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Wow, the FirstBranchForecast was on fire this week (as it is most weeks!), announcing a new bill to protect Inspectors General, talking about the just-released FOIA Advisory Committee’s draft report available for public comment (submit yours via email to firstname.lastname@example.org through June 2), and also highlighting a new CRS report Congressionally Mandated Reports: Overview and Considerations for Congress that contextualizes the issues surrounding H.R.736 – Access to Congressionally Mandated Reports Act. This bill, if passed, would require the Government Publishing Office (GPO) to establish and maintain a publicly available online portal containing copies of all congressionally mandated reports — 3500-4000 of them, many of them listed in House Document 116-4 Reports to be made to Congress (this is a document published annually by the Clerk of the House!). This would be a boon to the FDLP as it would fill many of the fugitive gaps in the national collection.
Thanks as always FirstBranchForecast!
Congressionally Mandated Reports was the topic of a new CRS report “on the potential benefits and challenges of reporting requirements,” which also “analyzes a number of statutory reporting requirements enacted during the 115th Congress.” The report also mentions legislation that would improve congressional access to mandated reports, the Access to Congressionally Mandated Reports Act, which has passed the House and is pending in the Senate, saying (as part of a longer analysis): “Establishing a centralized, public repository for congressionally mandated reports may address a number of concerns related to the reporting process.”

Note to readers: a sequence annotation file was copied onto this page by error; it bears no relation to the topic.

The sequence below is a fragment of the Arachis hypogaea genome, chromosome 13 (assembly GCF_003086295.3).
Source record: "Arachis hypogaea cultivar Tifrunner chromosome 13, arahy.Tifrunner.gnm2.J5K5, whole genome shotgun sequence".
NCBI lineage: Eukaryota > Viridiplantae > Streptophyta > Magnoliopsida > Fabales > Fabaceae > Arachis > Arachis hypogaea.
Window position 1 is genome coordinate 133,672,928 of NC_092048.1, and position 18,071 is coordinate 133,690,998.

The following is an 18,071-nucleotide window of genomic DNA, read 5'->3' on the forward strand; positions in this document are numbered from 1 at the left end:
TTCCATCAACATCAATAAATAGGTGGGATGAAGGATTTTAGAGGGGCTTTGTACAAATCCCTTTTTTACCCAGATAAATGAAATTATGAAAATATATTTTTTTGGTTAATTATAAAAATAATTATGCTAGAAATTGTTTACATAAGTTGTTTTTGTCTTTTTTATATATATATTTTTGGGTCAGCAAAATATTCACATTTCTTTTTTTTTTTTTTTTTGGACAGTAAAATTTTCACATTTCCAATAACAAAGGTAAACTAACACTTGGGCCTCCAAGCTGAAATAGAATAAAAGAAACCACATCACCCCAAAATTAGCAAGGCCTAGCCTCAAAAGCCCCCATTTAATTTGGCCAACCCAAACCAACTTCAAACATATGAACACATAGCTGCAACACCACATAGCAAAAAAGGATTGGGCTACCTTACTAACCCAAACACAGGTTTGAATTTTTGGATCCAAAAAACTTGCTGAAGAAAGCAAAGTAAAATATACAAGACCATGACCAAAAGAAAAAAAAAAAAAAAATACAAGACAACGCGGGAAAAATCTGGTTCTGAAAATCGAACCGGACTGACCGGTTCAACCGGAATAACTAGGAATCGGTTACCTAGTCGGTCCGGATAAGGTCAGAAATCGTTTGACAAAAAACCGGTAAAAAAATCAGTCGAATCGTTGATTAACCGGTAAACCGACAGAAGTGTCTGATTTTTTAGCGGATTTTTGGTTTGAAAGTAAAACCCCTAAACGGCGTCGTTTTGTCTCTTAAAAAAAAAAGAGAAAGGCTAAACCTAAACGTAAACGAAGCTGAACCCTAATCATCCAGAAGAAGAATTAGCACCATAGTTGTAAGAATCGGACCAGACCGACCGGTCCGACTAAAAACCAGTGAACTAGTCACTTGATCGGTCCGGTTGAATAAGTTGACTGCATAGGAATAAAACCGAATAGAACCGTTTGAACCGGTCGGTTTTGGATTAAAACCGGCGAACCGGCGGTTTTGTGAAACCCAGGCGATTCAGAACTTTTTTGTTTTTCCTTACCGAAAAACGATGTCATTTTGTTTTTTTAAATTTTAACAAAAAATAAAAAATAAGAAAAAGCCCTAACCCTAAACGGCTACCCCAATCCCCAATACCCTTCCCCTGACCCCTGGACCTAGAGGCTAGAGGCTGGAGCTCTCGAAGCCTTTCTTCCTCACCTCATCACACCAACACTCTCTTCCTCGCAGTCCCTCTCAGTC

Inspectors General are a little known unit within many federal agencies. They were set up in the 1970s to “identify waste, fraud, and abuse in the federal government.” Their reports can be found on Oversight.gov as well as the non-governmental website Oversight.garden (there is some duplication between the sites, but the garden also posts some unreleased IG reports). Though IG reports fall within the scope of the FDLP, many of these reports have historically fallen through the cracks — they’re a goldmine of fugitive documents for anyone interested in reporting them to GPO to collect and catalog, but that’s a whole other story.
While these offices normally conduct independent audits and investigations and make recommendations to fix waste, fraud and abuse well below the radar of the public, lately they’ve been in the news as the Trump Administration has fired or sidelined several IGs for highly political reasons — notably including the Intelligence Community IG, the State Department IG, the Acting Transportation Department IG, the Acting Health and Human Services IG, and the Acting Pentagon IG who was chosen to serve as the head of the Pandemic Response Accountability Committee created by Congress on March 27, 2020.
The administration’s actions has brought Congress — historically very supportive of IGs — to a boiling point, with a new bill introduced H.R. 6668: Inspectors General Independence Act of 2020 to “amend the Inspector General Act of 1978 to require removal for cause of Inspectors General, and for other purposes.” This is surely an issue which every depository librarian will want to keep an eye on.
To learn more about these little known but important internal watchdogs embedded in many executive agencies, check out this report by the Project on Government Oversight (POGO) entitled “THE WATCHDOGS AFTER FORTY YEARS: Recommendations for Our Nation’s Federal Inspectors General” (published July 9, 2018). POGO also more recently produced the really informative youtube video below.
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Today, Representative Henry Waxman (D-CA.), Chairman of the Oversight and Govt Reform Committee, approved of a subpoena for Secretary of State Condoleezza Rice regarding the claim that Iraq was seeking uranium from Niger and the Republican National Committee (RNC) to provide answers to basic questions about the use of RNC e-mail accounts by White House officials. Things are really getting interesting now!
“The Administrationâ€™s claim that Iraq could pose a nuclear threat was at the center of its case for war. Indeed this assertion was key to the decisions of many Members of Congress, including myself, to support the resolution authorizing the use of force in Iraq. It therefore raised enormously serious questions when Congress and the public learned that there were flaws, not just minor ones but serious flaws, with the intelligence underpinning the Administrationâ€™s nuclear case.â€